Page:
THEY Hear Napoleon Speaking

The early albums of bands like The Beatles and The Rolling Stones may remind you of days gone by, but other classic sounds from the past are right under our feet: literally. According to a recent study by Starfield Laboratories, the earth accumulates a record of all noises, and they can be unlocked by a stunningly simple process! 

The revelation came out as part of a larger international study of “noise pollution,” a term that refers to the heedless proliferation of environmental noise in ways that damage animal life, sometimes even including humans. “If you wish to determine noise pollution,” said Pol De Smet, the Belgian researcher in charge of the study, “you have to establish a baseline, yes? And for this, we placed two thousand solar-powered microphones at locations around the world.”

De Smet did not know exactly what he and his team would learn. “Most of the sound was what you would expect,” he said. “The wet chew noise of worms eating leaves, or the slap of shoe leather on a sidewalk, yes? But each day, at midnight Greenwich Mean Time, for one minute, we heard what at first sounded like incomprehensible static.”

De Smet was intrigued by the static, so he turned to his lead analysts, twins named Rolf and Axel Goossens. “They are almost seven feet tall each,” De Smet said. “The Big Geese, we call them, yes?”

Rolf and Axel Gooseens


The Goossens twins spent days in the lab clarifying and sharpening the minute-long static bursts, and what they heard shocked them. “These locations were all broadcasting the past. For one minute a day, it was as if they were playing a minute from every preceding year, all at once. It was like a symphony of all that had ever been, yes?” 

De Smet did not believe the Goossenses at first, so they isolated one microphone that had been placed at Gad’s Hill School in Higham, Kent, England. “We hear at first the normal noises,” De Smet said. “Children running around, using the profanities, teachers giving lessons, even a furtive romantic assignation by two staff members, yes? But in that minute burst, we hear construction work where there is no construction work. We hear Dixon of Dock Green, a British television show that has not been aired for years. We hear talk of the Great War. I had intrigue, yes?” 


The Goossens twins then played De Smet the capper: the last words of Charles Dickens, who had admired the house as a child, purchased it as a country retreat in 1857 and vacationed there until his death in 1870. “He had suffered a stroke, Dickens,” said De Smet. “His sister-in-law told him to lay down to not have the dizziness, and he said ‘On the ground.’ You can hear those words when the audio is separated out. It is clear to hear, yes?”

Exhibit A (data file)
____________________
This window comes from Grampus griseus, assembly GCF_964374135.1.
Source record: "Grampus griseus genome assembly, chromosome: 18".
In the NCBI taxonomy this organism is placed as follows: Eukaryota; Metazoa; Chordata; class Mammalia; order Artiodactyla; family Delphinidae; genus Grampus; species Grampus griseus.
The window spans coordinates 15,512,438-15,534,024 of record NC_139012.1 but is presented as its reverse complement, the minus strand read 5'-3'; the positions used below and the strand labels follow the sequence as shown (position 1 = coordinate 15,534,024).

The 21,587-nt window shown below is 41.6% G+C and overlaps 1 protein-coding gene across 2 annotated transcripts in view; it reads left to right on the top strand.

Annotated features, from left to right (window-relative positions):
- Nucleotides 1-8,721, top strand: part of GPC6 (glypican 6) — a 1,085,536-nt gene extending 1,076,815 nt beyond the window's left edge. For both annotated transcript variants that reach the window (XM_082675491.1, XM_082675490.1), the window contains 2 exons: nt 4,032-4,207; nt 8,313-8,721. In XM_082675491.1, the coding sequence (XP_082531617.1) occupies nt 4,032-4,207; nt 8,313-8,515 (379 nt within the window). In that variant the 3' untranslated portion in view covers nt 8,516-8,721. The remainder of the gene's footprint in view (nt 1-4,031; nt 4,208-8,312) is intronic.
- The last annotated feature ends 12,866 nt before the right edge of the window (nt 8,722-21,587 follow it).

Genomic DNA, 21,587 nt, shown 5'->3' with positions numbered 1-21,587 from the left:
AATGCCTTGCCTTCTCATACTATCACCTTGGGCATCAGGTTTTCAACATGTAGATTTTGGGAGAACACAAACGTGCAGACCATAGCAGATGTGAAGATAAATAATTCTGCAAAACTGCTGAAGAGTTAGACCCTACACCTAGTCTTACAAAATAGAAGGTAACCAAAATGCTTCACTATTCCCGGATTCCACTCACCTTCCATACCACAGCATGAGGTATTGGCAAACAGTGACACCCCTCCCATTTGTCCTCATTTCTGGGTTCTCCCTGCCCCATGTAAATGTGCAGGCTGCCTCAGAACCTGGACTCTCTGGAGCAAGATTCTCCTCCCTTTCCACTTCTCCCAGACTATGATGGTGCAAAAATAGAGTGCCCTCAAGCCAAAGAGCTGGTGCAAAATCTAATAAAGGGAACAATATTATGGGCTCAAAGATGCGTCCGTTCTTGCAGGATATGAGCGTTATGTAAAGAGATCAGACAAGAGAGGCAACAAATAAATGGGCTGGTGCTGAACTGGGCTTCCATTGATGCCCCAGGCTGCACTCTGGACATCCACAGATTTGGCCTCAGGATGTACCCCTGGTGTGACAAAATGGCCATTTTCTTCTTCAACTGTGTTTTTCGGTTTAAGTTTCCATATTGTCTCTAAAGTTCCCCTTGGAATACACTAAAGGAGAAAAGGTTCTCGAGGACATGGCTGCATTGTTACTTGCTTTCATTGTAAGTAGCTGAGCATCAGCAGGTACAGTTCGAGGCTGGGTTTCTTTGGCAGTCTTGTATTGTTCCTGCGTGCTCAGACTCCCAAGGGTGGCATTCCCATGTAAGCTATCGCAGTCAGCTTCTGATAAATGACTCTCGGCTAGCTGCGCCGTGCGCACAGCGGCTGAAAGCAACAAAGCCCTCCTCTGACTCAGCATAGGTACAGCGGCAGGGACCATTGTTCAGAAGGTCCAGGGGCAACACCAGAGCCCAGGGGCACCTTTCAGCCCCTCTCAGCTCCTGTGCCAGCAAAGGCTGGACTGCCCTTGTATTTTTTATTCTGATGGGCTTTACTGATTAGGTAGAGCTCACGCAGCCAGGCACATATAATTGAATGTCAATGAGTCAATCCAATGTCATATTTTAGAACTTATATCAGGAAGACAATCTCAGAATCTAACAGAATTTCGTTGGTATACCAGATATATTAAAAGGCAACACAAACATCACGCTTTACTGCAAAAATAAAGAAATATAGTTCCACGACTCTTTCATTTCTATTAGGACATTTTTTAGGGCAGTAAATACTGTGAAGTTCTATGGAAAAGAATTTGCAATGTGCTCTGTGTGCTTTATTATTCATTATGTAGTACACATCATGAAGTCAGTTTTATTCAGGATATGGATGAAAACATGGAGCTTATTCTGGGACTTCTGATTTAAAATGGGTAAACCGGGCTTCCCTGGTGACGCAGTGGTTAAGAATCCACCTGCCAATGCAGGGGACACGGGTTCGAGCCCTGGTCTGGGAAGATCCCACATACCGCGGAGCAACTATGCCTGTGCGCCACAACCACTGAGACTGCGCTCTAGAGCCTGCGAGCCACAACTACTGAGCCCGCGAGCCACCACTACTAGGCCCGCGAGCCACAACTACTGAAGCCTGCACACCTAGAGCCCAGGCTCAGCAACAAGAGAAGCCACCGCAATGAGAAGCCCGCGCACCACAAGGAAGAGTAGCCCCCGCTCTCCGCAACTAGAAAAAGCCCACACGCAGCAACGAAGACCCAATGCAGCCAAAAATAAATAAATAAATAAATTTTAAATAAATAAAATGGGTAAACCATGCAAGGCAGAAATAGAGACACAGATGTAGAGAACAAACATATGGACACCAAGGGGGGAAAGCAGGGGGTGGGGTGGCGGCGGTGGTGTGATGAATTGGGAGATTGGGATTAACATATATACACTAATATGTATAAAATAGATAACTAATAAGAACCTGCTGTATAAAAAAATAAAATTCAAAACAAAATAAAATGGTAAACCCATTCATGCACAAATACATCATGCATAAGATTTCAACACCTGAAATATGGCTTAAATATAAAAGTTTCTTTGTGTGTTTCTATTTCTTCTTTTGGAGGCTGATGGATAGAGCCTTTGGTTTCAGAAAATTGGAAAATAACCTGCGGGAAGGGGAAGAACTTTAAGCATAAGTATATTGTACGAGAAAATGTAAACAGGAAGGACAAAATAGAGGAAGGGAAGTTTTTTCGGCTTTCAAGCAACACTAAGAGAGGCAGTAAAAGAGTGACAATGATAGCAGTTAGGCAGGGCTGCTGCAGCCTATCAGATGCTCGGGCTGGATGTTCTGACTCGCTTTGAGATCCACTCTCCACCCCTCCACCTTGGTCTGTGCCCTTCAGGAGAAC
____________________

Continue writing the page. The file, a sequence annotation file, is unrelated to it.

Other microphones placed at random locations around the world have turned up audio of Napoleon near Grenoble in 1815,  Sid Caesar performing in 1949 in the International Theater at Columbus Circle, and pavement 176,500 years ago in the Tarn et Garonne region of southwestern France. “Caesar had this show called Saturday Night Review before Your Show of Shows,” De Smet said. “It was a two-part show, two hours, the first broadcast from Chicago and hosted by Jack Carter. It was produced by Pat Weaver, later the president of NBC, the father of the actress Sigourney Weaver. The skit we picked up was a German professor who was teaching a guy to sleep. Of course, other people are more interested in the cavemen, but to me, it just sounds to be grunting and shouting, yes?”


Shortly after making the discovery, De Smet and his team also realized that the process of hearing the past could be achieved without sophisticated technology. “We have our solar microphones, very expensive, the price each of a small auto,” he said. “But the Big Geese wondered if those equipments were necessary.” 

Further experiments revealed that they were not. The same tapestry of past sounds could be uncovered by bending down and put an ear to the ground. Different thicknesses, shapes, and angles of wax paper—a single sheet, a double sheet, a folded single sheet rolled slightly, a folded double sheet held at a forty-five-degree angle—efficiently filtered the sounds and allowed the researchers to isolate specific years. “A single sheet angled up twenty degrees lets you hear yesterday,” De Smet said. “A trifold with corners turned up subtracts two hundred and ten years.”

The lab is still figuring out exactly how to apply its momentous new discovery. “Last night we had a long conversation about it,” De Smet said. “I don’t remember exactly the ideas, yes? But I have a sheet of wax paper, and I will angle it ten degrees tonight.”

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